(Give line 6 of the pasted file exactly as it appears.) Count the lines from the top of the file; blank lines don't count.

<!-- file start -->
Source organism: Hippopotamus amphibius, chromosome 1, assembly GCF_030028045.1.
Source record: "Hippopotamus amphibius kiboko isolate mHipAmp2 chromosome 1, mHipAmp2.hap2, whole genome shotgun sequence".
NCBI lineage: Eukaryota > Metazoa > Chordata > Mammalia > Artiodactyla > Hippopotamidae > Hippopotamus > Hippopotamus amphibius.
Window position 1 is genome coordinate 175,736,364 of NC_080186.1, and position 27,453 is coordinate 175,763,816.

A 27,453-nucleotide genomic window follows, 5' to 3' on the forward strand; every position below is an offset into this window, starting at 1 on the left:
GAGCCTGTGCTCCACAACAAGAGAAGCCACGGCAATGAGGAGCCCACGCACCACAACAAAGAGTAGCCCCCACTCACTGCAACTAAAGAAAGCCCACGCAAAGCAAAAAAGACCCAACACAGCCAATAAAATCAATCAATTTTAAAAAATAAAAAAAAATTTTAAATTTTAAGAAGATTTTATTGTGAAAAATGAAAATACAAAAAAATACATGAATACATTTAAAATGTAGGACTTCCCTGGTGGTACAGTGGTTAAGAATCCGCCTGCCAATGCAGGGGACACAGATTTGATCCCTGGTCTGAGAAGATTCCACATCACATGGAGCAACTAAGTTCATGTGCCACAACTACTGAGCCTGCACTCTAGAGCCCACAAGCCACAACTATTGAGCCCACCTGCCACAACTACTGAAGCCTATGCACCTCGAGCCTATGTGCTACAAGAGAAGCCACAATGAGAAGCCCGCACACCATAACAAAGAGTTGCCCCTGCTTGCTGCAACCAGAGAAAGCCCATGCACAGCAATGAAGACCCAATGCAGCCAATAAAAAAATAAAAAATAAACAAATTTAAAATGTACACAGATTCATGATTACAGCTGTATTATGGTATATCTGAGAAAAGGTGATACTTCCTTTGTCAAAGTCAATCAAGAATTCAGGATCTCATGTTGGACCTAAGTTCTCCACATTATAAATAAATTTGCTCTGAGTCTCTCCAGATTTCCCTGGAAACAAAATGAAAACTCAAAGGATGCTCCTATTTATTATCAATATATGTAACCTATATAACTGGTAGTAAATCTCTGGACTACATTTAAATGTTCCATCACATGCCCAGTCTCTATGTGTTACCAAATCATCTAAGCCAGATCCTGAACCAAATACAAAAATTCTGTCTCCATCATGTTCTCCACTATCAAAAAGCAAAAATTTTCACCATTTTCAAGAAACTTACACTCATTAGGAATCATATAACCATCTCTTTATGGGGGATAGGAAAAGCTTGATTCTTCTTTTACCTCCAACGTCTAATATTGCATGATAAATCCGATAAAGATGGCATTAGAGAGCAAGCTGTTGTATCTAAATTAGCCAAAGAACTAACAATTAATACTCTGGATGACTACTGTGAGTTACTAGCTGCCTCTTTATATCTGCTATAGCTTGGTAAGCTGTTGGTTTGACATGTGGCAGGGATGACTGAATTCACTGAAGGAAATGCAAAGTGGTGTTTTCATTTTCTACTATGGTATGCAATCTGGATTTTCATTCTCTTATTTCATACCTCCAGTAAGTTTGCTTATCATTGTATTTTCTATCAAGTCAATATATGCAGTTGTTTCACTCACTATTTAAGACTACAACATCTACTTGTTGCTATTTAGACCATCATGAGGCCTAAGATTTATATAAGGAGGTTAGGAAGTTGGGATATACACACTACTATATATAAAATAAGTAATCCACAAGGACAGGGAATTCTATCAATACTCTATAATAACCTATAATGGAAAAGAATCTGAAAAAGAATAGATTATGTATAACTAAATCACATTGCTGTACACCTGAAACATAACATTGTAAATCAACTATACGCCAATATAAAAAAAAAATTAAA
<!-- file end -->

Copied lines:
GAGCCTGTGCTCCACAACAAGAGAAGCCACGGCAATGAGGAGCCCACGCACCACAACAAAGAGTAGCCCCCACTCACTGCAACTAAAGAAAGCCCACGCAAAGCAAAAAAGACCCAACACAGCCAATAAAATCAATCAATTTTAAAAAATAAAAAAAAATTTTAAATTTTAAGAAGATTTTATTGTGAAAAATGAAAATACAAAAAAATACATGAATACATTTAAAATGTAGGACTTCCCTGGTGGTACAGTGGTTAAGAATCCGCCTGCCAATGCAGGGGACACAGATTTGATCCCTGGTCTGAGAAGATTCCACATCACATGGAGCAACTAAGTTCATGTGCCACAACTACTGAGCCTGCACTCTAGAGCCCACAAGCCACAACTATTGAGCCCACCTGCCACAACTACTGAAGCCTATGCACCTCGAGCCTATGTGCTACAAGAGAAGCCACAATGAGAAGCCCGCACACCATAACAAAGAGTTGCCCCTGCTTGCTGCAACCAGAGAAAGCCCATGCACAGCAATGAAGACCCAATGCAGCCAATAAAAAAATAAAAAATAAACAAATTTAAAATGTACACAGATTCATGATTACAGCTGTATTATGGTATATCTGAGAAAAGGTGATACTTCCTTTGTCAAAGTCAATCAAGAATTCAGGATCTCATGTTGGACCTAAGTTCTCCACATTATAAATAAATTTGCTCTGAGTCTCTCCAGATTTCCCTGGAAACAAAATGAAAACTCAAAGGATGCTCCTATTTATTATCAATATATGTAACCTATATAACTGGTAGTAAATCTCTGGACTACATTTAAATGTTCCATCACATGCCCAGTCTCTATGTGTTACCAAATCATCTAAGCCAGATCCTGAACCAAATACAAAAATTCTGTCTCCATCATGTTCTCCACTATCAAAAAGCAAAAATTTTCACCATTTTCAAGAAACTTACACTCATTAGGAATCATATAACCATCTCTTTATGGGGGATAGGAAAAGCTTGATTCTTCTTTTACCTCCAACGTCTAATATTGCATGATAAATCCGATAAAGATGGCATTAGAGAGCAAGCTGTTGTATCTAAATTAGCCAAAGAACTAACAATTAATACTCTGGATGACTACTGTGAGTTACTAGCTGCCTCTTTATATCTGCTATAGCTTGGTAAGCTGTTGGTTTGACATGTGGCAGGGATGACTGAATTCACTGAAGGAAATGCAAAGTGGTGTTTTCATTTTCTACTATGGTATGCAATCTGGATTTTCATTCTCTTATTTCATACCTCCAGTAAGTTTGCTTATCATTGTATTTTCTATCAAGTCAATATATGCAGTTGTTTCACTCACTATTTAAGACTACAACATCTACTTGTTGCTATTTAGACCATCATGAGGCCTAAGATTTATATAAGGAGGTTAGGAAGTTGGGATATACACACTACTATATATAAAATAAGTAATCCACAAGGACAGGGAATTCTATCAATACTCTATAATAACCTATAATGGAAAAGAATCTGAAAAAGAATAGATTATGTATAACTAAATCACATTGCTGTACACCTGAAACATAACATTGTAAATCAACTATACGCCAATATAAAAAAAAAATTAAA